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Latitude: 51.7887 / 51°47'19"N
Longitude: -2.7385 / 2°44'18"W
OS Eastings: 349157
OS Northings: 210266
OS Grid: SO491102
Mapcode National: GBR FK.YFBJ
Mapcode Global: VH870.H93L
Entry Name: Church Farmhouse
Listing Date: 27 September 2001
Last Amended: 27 September 2001
Source ID: 25765
Building Class: Domestic
Location: In the centre of the village, about 150m SW of the church of St Michael, set back on the S side of the old road between Monmouth and Raglan, in the E angle of the minor road running S to Mitchel Troy
Community: Mitchel Troy (Llanfihangel Troddi)
Community: Mitchel Troy
Traditional County: Monmouthshire
Built probably in the mid to later C16 as a 2-storeyed farmhouse, raised to 3 storeys and otherwise enlarged probably in the late C18 or early C19. According to Bradney it was the residence of the lesser-gentry Tyler family until the late C18, then let to a farmer and subsequently sold to the duke of Beaufort.
White-painted roughcast render on sandstone rubble, with a blue slate roof and red brick gable chimneys. Belying the early structure within, the tall and sheer (not to say severe) 3-storey, 3-window N facade appears typical of the late C18/early C19, all the openings being of that character except the doorway. Offset slightly right of centre, and protected by a square porch with a pyramidal roof, the doorway has a chamfered Tudor-arched surround and a heavy vertically-panelled door. To the left at ground floor is a square window with coupled 12-pane sashes; to the right, a square 3-light small-paned casement window. The 1st floor has 3 small segmental-headed casements, and the top floor has 3 smaller 2-light casements immediately beneath the eaves, with 4 panes to each light. Attached to the right-hand (W) gable wall is a lean-to kitchen, recently raised to 2 storeys, which has modern openings including a doorway which is now the usual entrance. (A large 2-storey wing to the rear of that, formerly an agricultural building but now enlarged as an extension to the house, links to a former barn which is now a separate property.) The rear elevation has 2 windows on each floor, similar in shape to those at the front but irregularly disposed and mostly with altered glazing.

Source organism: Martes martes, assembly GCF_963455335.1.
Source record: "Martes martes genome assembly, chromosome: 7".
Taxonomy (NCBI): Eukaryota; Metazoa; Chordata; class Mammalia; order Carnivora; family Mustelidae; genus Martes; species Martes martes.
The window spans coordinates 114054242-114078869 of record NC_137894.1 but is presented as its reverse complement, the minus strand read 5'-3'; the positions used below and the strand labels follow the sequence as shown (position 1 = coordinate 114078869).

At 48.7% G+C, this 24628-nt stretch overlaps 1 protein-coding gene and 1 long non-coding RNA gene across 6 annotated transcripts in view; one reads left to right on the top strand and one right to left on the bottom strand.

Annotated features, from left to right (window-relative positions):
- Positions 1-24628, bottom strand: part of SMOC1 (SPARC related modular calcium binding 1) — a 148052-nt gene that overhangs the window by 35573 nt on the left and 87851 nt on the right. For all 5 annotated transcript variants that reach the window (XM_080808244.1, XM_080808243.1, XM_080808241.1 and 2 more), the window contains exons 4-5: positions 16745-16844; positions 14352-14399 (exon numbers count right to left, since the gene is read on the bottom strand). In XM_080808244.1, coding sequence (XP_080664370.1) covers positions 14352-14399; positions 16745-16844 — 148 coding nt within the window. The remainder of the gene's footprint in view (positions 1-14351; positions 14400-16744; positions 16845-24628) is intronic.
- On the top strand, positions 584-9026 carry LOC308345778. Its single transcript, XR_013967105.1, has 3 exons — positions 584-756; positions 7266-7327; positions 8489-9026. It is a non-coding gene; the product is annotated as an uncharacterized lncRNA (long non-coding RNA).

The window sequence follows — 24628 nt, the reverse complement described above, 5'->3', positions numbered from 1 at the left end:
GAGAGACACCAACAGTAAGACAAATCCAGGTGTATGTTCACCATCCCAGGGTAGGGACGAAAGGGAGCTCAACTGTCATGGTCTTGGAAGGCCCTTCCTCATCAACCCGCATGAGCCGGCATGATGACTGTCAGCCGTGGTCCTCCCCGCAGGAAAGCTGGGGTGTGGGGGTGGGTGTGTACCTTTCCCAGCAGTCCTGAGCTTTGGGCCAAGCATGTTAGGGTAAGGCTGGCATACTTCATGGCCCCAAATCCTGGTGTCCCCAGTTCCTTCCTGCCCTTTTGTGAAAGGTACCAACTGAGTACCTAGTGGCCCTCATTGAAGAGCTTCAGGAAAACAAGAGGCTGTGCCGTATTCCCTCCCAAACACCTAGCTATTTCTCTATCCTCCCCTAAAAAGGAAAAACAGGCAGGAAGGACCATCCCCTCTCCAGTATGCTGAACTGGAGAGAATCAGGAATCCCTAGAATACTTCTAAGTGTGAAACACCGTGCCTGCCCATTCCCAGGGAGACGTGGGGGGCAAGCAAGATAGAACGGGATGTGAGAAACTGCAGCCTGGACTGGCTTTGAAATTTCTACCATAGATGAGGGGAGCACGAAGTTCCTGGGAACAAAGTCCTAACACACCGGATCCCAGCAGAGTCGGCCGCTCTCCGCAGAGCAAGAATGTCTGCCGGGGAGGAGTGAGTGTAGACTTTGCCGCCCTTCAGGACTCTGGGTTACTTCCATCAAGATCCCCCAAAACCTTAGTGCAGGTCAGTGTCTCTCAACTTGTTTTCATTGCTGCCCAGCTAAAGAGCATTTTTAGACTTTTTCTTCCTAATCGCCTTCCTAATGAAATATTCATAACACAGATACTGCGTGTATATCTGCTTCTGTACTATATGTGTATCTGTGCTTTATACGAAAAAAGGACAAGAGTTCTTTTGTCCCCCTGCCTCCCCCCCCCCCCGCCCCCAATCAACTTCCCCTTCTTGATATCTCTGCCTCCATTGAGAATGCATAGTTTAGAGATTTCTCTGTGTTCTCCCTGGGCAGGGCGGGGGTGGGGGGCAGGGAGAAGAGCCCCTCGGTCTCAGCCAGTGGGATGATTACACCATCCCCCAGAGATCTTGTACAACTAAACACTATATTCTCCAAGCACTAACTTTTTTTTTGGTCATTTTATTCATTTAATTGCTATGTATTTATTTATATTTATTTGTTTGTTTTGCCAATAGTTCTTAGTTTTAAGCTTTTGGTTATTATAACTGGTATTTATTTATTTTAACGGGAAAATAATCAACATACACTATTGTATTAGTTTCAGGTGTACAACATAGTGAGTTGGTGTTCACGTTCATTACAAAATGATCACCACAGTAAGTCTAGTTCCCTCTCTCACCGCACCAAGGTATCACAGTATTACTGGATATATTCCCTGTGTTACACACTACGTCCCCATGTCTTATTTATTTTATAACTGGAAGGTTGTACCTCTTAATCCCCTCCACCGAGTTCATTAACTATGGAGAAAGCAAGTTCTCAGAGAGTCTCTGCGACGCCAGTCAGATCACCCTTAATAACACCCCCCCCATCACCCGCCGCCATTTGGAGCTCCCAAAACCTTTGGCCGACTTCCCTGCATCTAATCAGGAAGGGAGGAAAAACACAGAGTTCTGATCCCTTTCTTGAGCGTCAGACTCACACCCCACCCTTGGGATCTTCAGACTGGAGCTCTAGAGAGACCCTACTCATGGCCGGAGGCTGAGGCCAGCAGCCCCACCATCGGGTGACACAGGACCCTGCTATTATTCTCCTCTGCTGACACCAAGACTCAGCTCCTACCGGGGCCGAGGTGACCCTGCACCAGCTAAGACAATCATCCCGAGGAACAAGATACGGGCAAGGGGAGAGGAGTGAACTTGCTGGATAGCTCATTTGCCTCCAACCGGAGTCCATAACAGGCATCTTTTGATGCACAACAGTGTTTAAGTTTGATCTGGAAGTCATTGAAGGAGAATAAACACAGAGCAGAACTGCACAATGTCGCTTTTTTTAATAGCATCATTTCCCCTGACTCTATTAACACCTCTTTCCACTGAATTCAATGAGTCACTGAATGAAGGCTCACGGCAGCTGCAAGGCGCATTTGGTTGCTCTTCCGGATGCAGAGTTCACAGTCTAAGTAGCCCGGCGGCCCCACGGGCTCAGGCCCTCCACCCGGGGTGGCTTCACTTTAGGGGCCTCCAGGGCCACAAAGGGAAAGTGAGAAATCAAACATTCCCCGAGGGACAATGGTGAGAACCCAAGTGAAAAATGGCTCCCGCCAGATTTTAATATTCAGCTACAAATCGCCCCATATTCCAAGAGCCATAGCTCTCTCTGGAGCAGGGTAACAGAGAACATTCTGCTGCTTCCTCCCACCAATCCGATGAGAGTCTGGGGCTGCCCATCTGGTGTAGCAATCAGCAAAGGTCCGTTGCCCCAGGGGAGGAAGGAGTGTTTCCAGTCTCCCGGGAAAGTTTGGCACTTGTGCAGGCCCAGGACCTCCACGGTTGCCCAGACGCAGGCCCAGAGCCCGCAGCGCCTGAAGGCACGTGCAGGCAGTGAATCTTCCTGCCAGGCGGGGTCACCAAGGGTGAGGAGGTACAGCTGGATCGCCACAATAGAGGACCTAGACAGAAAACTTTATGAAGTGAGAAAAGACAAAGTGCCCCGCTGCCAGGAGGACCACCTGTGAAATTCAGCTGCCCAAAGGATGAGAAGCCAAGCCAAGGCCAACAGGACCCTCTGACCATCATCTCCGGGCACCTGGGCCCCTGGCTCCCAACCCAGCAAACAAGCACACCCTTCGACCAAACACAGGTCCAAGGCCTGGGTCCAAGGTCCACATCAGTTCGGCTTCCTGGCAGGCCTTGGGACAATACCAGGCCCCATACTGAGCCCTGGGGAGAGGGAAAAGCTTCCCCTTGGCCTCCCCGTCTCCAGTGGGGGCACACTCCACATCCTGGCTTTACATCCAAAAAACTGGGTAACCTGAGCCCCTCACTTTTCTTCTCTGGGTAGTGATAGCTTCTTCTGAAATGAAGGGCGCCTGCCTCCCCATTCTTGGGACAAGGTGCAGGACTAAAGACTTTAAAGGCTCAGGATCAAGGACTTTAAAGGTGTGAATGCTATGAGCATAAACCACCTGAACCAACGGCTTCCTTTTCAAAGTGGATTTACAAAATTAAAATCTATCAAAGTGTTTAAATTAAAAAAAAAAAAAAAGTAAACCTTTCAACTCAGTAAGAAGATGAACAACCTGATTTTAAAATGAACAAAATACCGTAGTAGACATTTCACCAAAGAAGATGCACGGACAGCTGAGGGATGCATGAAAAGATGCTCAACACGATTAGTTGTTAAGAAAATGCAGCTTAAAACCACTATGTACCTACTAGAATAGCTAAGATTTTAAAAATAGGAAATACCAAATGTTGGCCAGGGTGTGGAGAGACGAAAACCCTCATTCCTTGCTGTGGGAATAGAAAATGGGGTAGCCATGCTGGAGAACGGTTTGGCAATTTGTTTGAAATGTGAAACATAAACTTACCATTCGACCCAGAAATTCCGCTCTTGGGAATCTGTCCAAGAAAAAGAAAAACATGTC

The main doorway opens into a space which is now a short axial passage, but vacant mortices in a lateral ceiling beam slightly W of the doorway suggest that there was formerly either a broad cross-passage or a central service room (such as a dairy) between the main rooms to E and W, both of which have unusually high ceilings. The principal room to the E has ceiling beams and joists of exceptionally high quality, and a very large stone fireplace at the E gable wall. The beams, which are lateral, at 150cm centres (one against the chimney breast), are 30cm wide and elaborately decorated, with roll-mouldings separated by hollow moulding brought to run-out stops; and the joists, which are at 30cm centres and 10cm wide and, are similarly decorated. The fireplace opening, which is 186cm wide and 135cm high, under a massive monolithic lintel about 95cm deep, has a chamfered surround. In the SE corner to its right is a spiral staircase. In the main room to the W (now integrated with the former central volume) is a fireplace 150cm wide and 123cm high, with a chamfered lintel. To the right (N) of the chimney breast a short passage leads to the lean-to kitchen, and in the NW corner is a ¼-turned staircase which appears to have been inserted.
The upper floors have modern inserted partitioning forming guest rooms (etc.).
Included as a multi-phase house with early interior fabric of high quality.
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